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CWD Answers Archives

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August 14, 2006


Question from Dallas, Texas, USA:

I use insulin pens, NPH and Humalog, basing the dose on what I eat. I also take metformin during the day. My A1c averages 5.5.

I ate the same meal two nights running (leftovers). The first morning, after this dinner, my blood sugar was 92 mg/dl [5.1 mmol/L]. This morning it was 190 mg/dl [10.6 mmol/L]. I noticed a large blood spot on the bed sheet, and accompanying bruise on my buttock, this morning. I think I may have bled out the insulin last night. Is this possible? This is not the first time this has happened. I do power yoga and am lean, 5 feet, 5 inches, 110 pounds, so I have very little body fat in which to inject the insulin. My bottom is the best place, otherwise, I hit muscle and I always bruise.

Secondly, how long after the expiration date is the insulin good if kept refrigerated? I have quite a few unused pens. The insurance company sends too many and I hate to throw them away. They seem to be working, so far. Also, some of these opened pens last a couple of months. I thought the insulin lost efficacy quickly, but it doesn’t seem to do so.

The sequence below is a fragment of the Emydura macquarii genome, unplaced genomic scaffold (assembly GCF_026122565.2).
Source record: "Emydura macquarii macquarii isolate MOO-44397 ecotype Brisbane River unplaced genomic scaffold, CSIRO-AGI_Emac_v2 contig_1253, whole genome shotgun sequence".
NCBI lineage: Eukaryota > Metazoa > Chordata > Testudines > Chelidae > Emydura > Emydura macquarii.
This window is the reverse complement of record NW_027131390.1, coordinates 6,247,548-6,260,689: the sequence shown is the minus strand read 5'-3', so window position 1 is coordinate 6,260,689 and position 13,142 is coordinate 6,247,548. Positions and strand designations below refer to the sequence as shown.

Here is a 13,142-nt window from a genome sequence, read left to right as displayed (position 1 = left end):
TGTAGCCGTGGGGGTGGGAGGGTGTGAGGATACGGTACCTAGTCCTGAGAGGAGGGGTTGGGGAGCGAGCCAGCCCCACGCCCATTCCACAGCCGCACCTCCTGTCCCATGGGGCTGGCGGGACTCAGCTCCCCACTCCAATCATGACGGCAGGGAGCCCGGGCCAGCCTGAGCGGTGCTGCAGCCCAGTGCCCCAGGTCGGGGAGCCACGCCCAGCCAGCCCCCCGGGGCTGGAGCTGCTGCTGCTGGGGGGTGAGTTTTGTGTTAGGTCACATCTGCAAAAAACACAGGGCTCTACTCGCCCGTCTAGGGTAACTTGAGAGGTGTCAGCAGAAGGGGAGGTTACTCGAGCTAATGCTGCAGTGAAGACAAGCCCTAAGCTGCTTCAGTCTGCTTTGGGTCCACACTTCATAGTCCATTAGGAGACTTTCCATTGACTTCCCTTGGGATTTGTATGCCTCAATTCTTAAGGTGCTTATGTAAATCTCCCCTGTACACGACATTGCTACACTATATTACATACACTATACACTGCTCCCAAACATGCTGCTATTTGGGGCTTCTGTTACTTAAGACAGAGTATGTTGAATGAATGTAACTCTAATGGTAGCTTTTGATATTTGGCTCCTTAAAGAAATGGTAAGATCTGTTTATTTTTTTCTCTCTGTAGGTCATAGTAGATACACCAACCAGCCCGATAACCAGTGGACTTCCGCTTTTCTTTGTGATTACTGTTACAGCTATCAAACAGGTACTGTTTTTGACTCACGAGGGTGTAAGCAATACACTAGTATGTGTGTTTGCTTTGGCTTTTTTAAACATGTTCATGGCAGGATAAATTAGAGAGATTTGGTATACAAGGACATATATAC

From: DTeam Staff

The insulin may “bleed out” if it does not stay in the subcutaneous space appropriately. If so, please have your technique for injecting the insulin reviewed by your physician or diabetes education team. If the insulin does not stay in the skin, it will not be absorbed. If you are using short needles and have plenty of subcutaneous tissue, this may be corrected by switching to a longer needle. If you are thin and do not have much subcutaneous space, you may need to talk about specific areas where the injections are more likely to be acceptable.

As a general rule, I do not recommend the use of insulin that is past its expiration date. Insulin is a peptide hormone that may degrade over time. This means that it may work, but it may gradually degrade over time, having only a fraction of its effect. The same thing can be said about the use of insulin past one month after it has been opened. The way to address this is to have your physician change the prescription so that there are not excess pens sent. It is difficult enough to try and keep glucose levels similar from one day to the next. You do not want to add to the problem by using partially degraded insulin.